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 Long-Term Actuarial Math Old Exam MLC Forum

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#1
07-02-2019, 03:50 PM
 Pro-Procrastinator SOA Join Date: Feb 2016 Posts: 18
ASM 1st edition 4th Printing Q10.2

Why is the solution essentially calculating 1q79.5 as opposed to 0.5|1q79 = .5p79 * 1q79.5, which takes into consideration the probability of survival to age 79.5?

What is the difference between this question and 10.7, which to me is the same type of question but the latter concept is used instead of the former?

Note: I understand the math being done, I just don't understand why it's 1q79.5 as opposed to 0.5|1q79 in 10.2.
#2
07-02-2019, 04:22 PM
 Seasplash Member CAS SOA Join Date: Jun 2014 Location: Arlington, VA Studying for MLC College: Cal Poly San Luis Obispo Posts: 389

Could you post the problem for us to see? Thanks.
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#3
07-02-2019, 07:12 PM
 Pro-Procrastinator SOA Join Date: Feb 2016 Posts: 18

see attachment for 10.2 and 10.7
Attached Images
 10-2 02-Jul-2019 18-39-14.pdf (1.05 MB, 23 views)
#4
07-02-2019, 07:32 PM
 Colymbosathon ecplecticos Member Join Date: Dec 2003 Posts: 6,128

Calendar year 2025 is one year long, starting 1/1/2025 and ending 12/31/2025, and you are given survival to 1/1/2025.
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#5
07-03-2019, 08:27 AM
 Pro-Procrastinator SOA Join Date: Feb 2016 Posts: 18

Quote:
 Originally Posted by Colymbosathon ecplecticos Calendar year 2025 is one year long, starting 1/1/2025 and ending 12/31/2025, and you are given survival to 1/1/2025.
Why is it 1q79.5 as opposed to 0.5|1q79 = .5p79 * 1q79.5? What's the difference between Q10.2 and Q10.7?
#6
07-03-2019, 08:35 AM
 Colymbosathon ecplecticos Member Join Date: Dec 2003 Posts: 6,128

Quote:
 Originally Posted by Pro-Procrastinator Why is it 1q79.5 as opposed to 0.5|1q79 = .5p79 * 1q79.5?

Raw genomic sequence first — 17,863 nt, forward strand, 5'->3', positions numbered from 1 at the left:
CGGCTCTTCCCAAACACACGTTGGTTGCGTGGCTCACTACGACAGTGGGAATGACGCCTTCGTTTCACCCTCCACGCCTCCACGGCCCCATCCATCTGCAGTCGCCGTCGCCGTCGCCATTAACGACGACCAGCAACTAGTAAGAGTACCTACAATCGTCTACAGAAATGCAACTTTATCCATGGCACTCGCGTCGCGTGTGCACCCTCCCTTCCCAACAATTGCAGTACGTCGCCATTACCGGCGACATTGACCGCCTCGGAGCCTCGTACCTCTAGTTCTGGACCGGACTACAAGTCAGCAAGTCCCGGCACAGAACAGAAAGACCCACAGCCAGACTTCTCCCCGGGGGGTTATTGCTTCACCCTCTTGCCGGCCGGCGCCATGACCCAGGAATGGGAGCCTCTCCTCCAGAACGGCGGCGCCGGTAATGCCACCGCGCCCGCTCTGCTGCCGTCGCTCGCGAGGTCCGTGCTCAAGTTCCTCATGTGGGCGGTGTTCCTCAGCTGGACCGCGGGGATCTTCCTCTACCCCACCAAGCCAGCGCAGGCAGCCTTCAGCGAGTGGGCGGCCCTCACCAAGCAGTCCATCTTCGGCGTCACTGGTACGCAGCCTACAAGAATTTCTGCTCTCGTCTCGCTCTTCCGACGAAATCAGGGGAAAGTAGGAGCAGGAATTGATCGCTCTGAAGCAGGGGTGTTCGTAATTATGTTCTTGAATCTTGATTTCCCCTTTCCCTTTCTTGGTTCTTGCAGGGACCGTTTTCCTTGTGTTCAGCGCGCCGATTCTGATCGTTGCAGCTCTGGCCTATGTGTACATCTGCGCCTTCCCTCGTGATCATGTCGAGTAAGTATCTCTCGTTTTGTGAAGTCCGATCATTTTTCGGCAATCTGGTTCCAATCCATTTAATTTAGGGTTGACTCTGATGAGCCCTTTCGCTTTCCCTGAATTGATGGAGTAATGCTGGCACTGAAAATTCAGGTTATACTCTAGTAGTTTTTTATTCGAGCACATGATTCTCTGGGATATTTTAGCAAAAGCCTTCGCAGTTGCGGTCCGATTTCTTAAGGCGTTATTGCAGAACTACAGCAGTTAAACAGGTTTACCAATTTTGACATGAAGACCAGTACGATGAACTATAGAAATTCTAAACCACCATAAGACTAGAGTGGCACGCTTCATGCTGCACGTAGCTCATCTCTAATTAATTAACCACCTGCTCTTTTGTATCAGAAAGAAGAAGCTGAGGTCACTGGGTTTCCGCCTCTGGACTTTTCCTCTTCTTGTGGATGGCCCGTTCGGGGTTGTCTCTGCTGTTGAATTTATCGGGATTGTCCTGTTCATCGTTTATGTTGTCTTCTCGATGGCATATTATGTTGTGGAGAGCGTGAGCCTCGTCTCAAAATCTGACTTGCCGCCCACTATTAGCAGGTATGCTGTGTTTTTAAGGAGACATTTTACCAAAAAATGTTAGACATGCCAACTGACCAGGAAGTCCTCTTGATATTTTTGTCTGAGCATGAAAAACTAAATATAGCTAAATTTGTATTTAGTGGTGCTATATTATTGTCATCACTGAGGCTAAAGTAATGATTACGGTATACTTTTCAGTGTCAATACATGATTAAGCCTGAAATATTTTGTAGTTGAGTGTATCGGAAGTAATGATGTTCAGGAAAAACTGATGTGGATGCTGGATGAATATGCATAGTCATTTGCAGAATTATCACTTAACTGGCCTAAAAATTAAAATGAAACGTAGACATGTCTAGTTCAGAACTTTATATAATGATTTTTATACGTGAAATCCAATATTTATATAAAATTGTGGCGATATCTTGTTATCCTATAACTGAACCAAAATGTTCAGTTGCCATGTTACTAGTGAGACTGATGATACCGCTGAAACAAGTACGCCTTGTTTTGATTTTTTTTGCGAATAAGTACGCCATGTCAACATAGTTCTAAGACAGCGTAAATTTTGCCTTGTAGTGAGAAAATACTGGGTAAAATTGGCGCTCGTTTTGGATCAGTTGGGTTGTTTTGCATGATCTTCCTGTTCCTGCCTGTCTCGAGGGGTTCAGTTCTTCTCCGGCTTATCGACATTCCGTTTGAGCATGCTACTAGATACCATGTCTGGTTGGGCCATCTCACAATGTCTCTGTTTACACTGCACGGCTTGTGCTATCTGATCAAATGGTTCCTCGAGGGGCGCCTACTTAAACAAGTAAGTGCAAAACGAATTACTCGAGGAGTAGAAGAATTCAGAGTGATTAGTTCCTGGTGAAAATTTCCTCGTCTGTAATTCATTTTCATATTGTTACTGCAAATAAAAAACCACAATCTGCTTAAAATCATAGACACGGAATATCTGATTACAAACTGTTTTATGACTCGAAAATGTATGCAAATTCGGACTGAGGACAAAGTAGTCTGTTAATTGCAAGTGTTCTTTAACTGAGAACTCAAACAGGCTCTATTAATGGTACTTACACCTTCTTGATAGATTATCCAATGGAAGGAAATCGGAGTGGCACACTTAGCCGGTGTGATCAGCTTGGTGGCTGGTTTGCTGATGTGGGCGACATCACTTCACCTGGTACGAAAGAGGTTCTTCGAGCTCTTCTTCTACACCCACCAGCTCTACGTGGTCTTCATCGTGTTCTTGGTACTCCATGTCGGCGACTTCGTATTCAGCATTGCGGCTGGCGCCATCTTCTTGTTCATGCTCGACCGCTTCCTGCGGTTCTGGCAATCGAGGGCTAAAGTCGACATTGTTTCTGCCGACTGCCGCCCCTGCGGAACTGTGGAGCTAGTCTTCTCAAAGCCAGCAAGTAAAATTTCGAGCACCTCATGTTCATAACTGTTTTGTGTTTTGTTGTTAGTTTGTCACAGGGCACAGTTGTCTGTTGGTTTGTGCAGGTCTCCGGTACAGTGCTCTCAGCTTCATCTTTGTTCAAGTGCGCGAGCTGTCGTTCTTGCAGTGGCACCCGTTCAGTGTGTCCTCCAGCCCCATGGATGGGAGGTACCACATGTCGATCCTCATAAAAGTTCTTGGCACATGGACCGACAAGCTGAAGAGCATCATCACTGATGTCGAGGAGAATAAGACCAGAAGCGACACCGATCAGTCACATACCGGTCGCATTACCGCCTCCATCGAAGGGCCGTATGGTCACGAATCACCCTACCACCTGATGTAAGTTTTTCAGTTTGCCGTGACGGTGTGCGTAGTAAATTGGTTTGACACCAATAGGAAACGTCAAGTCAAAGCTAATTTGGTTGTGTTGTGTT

You are given that he is alive on 1/1/2025 --- he is age 79.5 on 1/1/2025.
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"What do you mean I don't have the prerequisites for this class? I've failed it twice before!"

"I think that probably clarifies things pretty good by itself."

"I understand health care now especially very well."
#7
07-03-2019, 08:40 AM
 Abraham Weishaus Member SOA AAA Join Date: Oct 2001 Posts: 7,243

Quote:
 Originally Posted by Pro-Procrastinator Why is the solution essentially calculating 1q79.5 as opposed to 0.5|1q79 = .5p79 * 1q79.5, which takes into consideration the probability of survival to age 79.5? What is the difference between this question and 10.7, which to me is the same type of question but the latter concept is used instead of the former? Note: I understand the math being done, I just don't understand why it's 1q79.5 as opposed to 0.5|1q79 in 10.2.
You must distinguish between joint probability and conditional probability. Recall from probability the formula $\Pr(A\mid B)=\frac{\Pr(A\cap B)}{Pr(B)$
Q 10.2 is asking for a conditional probability: probability of dying between times 0.5 and 1.5 GIVEN survival to time 0.5. By the formula just cited, that is the same as the probability of surviving 0.5 years and dying in 1 year divided by the probability of surviving 0.5 years.

Q 10.7 is asking for a joint probability: probability of surviving 2 years and dying in the third year. That is the numerator only of Q 10.2.
#8
07-03-2019, 11:11 AM
 Pro-Procrastinator SOA Join Date: Feb 2016 Posts: 18

Quote:
 Originally Posted by Abraham Weishaus You must distinguish between joint probability and conditional probability. Recall from probability the formula $\Pr(A\mid B)=\frac{\Pr(A\cap B)}{Pr(B)$ Q 10.2 is asking for a conditional probability: probability of dying between times 0.5 and 1.5 GIVEN survival to time 0.5. By the formula just cited, that is the same as the probability of surviving 0.5 years and dying in 1 year divided by the probability of surviving 0.5 years. Q 10.7 is asking for a joint probability: probability of surviving 2 years and dying in the third year. That is the numerator only of Q 10.2.
Right. Thanks. And I just realized even if I used 0.5|1q79 = .5p79 * 1q79.5, the probability of surviving 0.5 years would be 1 in this case

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